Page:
University of Maryland medical school research finds health disparities hurt early childhood development

Health disparities hurt early childhood development

Nearly 43 percent of children living in low to middle income communities around the world will not reach their potential because of conditions that affect their development such as poverty, exposure to violence, and lack of access to nutritional food, according to new research by the University of Maryland School of Medicine.

The affect is particularly tragic for children under age three and can span generations, according to the research led by Maureen Black, a professor of pediatrics at the University of Maryland School of Medicine. The results were published today in the medical journal Lancet. They are the latest in a series of reports on child development. The University of Maryland Children's Hospital was also part of the study.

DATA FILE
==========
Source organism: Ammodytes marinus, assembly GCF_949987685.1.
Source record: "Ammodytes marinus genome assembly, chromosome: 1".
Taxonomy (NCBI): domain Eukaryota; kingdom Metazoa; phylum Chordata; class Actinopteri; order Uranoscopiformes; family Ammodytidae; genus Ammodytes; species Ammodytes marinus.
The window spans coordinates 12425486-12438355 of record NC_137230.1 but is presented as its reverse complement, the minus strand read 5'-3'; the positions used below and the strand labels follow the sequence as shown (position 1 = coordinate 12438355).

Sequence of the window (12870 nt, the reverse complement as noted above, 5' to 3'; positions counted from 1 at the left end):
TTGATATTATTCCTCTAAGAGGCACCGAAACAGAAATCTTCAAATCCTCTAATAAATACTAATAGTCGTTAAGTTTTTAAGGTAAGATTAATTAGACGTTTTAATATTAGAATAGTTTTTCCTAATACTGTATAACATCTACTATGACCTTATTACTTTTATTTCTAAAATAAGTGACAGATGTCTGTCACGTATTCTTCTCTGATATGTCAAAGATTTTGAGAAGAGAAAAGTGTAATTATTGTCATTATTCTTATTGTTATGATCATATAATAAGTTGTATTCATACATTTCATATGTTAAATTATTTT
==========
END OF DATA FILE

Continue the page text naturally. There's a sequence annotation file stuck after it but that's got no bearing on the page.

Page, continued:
The health disparities faced by some children can disrupt early brain development and lead to lifelong academic and behavioral problems and heart disease and other chronic health conditions, the study found.

Research results in the series published in 2007 and 2011 found that poverty and adverse childhood experiences have long-term effects on brain development and cognition.

Nurturing care can help combat health disparities and set children up for a better life, the researchers found. They defined nurturing care as "responsive care-giving in a stable environment that is free from threats, sensitive to children's health and nutrition, with ample opportunities for early learning."

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